All rafter peaks must come to top edge of ridge member.

                      Comment


                      • #12
                        Re: The math, please

                        Originally posted by Joe Carola
                        Guys,

                        We all have to be on the same page here. He has a fixed ridge height.
                        Joe, you're right. I barely had time to look at the drawing and that's why I was cautious and stated that I was using only the widths and heights and not taking anything else into consideration.
                        I remember the fixed ridge height thread. This is a link to the Fixed Ridge Height Calculator based on Joe Carolas math and diagrams (hopefully I've got it right. And it requires an MSIE6 or earlier browser ... it's a mess viewed with Firefox).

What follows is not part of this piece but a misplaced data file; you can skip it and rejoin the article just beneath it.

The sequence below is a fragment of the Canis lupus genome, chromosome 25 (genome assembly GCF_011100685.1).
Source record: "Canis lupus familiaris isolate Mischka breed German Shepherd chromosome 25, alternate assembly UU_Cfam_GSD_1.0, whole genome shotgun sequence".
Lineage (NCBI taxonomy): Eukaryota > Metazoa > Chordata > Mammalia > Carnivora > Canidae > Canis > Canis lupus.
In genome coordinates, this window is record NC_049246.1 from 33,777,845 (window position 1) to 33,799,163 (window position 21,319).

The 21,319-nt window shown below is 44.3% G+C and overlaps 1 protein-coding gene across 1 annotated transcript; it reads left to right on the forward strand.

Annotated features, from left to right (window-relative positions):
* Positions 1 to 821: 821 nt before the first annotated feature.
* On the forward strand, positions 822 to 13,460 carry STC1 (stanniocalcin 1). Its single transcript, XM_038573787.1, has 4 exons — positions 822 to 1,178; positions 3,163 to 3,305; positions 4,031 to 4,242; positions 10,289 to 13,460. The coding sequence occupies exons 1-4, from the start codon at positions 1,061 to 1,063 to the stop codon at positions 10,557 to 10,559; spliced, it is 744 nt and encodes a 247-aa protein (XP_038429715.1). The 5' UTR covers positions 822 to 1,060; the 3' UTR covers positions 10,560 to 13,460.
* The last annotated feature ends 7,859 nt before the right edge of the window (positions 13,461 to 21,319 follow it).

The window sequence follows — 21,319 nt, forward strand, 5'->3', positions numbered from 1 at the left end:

Guess I'll have to wait 'til tomorrow to pursue this thread in detail; got to get off this computer and I didn't bring a floppy to save whatever information everyone has posted so far.
                        "I cannot teach anyone anything; I can only make them think." - Socrates

                        Comment


                        • #13
                          Re: The math, please

                          Another "speed calculation" using the web based digital cheater:
                          7.56112/12 and 9.00283/12
                          These results may be a bit off because of rounding off the calculator entries. Even if I have the answers wrong (only got a couple of minutes to do this) check out Joe Carola's method and see what you get. My "new" numbers (sorry, no time to type everthing up) are based not on making the rafters meet at the same theoretical point, but at the face of the ridge board.